• According to one embodiment of generating the downstream outage prediction information, the processing circuit 112 of the outage management restoration system 110 determines whether call volume received for each service area SAx protected by a terminal protective device PD4, PD5, PD6, PD7 and PD8 exceeds a predetermined threshold. The predetermined threshold is selected so that a sufficient number of calls must be received before treating one or more of these service areas as having an outage. The processing circuit 112 indicates whether the service area SAx protected by any of terminal protective devices PD4, PD5, PD6, PD7 and PD8 is likely to have a power outage based on whether the call volume for the corresponding service area exceeds the predetermined threshold. The processing circuit 112 can determine whether call volume received for each service area SAx protected by a terminal protective device PD4, PD5, PD6, PD7 and PD8 exceeds the predetermined threshold by setting the predetermined threshold based on a cumulative probability distribution function (CDF). The CDF describes the probability a power outage occurred in each service area SAx protected by a terminal protective device PD4, PD5, PD6, PD7 and PD8 given the probability a customer places a call when a power outage occurs and the probability a customer does not place a call when a power outage occurs. The processing circuit 112 compares the call volume received for each service area SAx protected by a terminal protective device PD4, PD5, PD6, PD7 and PD8 to the predetermined threshold to determine whether the threshold is exceeded.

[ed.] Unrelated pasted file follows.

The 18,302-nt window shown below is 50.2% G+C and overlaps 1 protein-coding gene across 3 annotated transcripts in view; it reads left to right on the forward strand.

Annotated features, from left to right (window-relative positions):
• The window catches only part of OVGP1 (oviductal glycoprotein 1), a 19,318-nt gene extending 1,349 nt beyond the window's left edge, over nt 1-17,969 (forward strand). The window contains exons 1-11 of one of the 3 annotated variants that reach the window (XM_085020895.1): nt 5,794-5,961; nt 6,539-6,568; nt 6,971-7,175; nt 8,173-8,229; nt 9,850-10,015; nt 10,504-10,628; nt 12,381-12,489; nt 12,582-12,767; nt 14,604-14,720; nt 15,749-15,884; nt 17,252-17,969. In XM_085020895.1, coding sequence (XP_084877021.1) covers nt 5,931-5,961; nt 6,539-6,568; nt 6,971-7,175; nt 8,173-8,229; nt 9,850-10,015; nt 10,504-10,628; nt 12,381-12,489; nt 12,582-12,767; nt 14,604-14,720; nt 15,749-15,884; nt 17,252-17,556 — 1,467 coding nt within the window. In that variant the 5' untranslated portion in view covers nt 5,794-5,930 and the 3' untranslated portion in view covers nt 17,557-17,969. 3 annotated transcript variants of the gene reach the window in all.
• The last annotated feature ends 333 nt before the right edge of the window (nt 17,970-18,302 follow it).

• The CDF embodiment is described next in more detail, where the term ‘downstream scope’ refers to the service area SAx protected by a terminal protective device PD4, PD5, PD6, PD7 and PD8, the term ‘scope (outage) status’ refers to whether an entire scope is in an outage, and the term ‘upstream scope’ refers to the service area SAx protected by a non-terminal protective device PD1, PD2 and PD3. In FIG. 1, service areas SA4 through SA8 correspond to downstream scopes S4 through S8 and service areas SA1 through SA3 correspond to upstream scopes S1 through S3. With this understanding, the scope outage status for each downstream scope is evaluated based on call volume reported, e.g., by the AVR 120, for the respective downstream scopes.